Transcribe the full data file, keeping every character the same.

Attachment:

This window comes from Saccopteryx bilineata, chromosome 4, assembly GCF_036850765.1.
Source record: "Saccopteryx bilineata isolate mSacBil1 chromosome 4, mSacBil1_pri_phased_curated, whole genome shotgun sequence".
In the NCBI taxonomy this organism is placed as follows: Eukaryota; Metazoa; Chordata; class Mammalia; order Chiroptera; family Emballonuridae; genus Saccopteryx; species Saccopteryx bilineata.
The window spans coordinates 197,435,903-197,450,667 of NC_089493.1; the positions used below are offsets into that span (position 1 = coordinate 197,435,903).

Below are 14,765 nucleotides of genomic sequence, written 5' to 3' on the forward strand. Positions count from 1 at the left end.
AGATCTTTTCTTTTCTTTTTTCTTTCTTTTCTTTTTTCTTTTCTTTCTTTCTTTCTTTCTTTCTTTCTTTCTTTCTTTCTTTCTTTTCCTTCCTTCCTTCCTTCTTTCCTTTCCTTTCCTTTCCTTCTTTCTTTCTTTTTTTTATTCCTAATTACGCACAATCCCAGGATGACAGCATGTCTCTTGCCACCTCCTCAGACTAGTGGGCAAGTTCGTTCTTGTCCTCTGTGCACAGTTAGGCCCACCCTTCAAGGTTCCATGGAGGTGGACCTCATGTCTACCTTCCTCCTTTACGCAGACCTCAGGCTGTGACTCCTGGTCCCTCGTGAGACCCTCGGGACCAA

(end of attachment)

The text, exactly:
This window comes from Saccopteryx bilineata, chromosome 4, assembly GCF_036850765.1.
Source record: "Saccopteryx bilineata isolate mSacBil1 chromosome 4, mSacBil1_pri_phased_curated, whole genome shotgun sequence".
In the NCBI taxonomy this organism is placed as follows: Eukaryota; Metazoa; Chordata; class Mammalia; order Chiroptera; family Emballonuridae; genus Saccopteryx; species Saccopteryx bilineata.
The window spans coordinates 197,435,903-197,450,667 of NC_089493.1; the positions used below are offsets into that span (position 1 = coordinate 197,435,903).

Below are 14,765 nucleotides of genomic sequence, written 5' to 3' on the forward strand. Positions count from 1 at the left end.
AGATCTTTTCTTTTCTTTTTTCTTTCTTTTCTTTTTTCTTTTCTTTCTTTCTTTCTTTCTTTCTTTCTTTCTTTCTTTCTTTCTTTTCCTTCCTTCCTTCCTTCTTTCCTTTCCTTTCCTTTCCTTCTTTCTTTCTTTTTTTTATTCCTAATTACGCACAATCCCAGGATGACAGCATGTCTCTTGCCACCTCCTCAGACTAGTGGGCAAGTTCGTTCTTGTCCTCTGTGCACAGTTAGGCCCACCCTTCAAGGTTCCATGGAGGTGGACCTCATGTCTACCTTCCTCCTTTACGCAGACCTCAGGCTGTGACTCCTGGTCCCTCGTGAGACCCTCGGGACCAA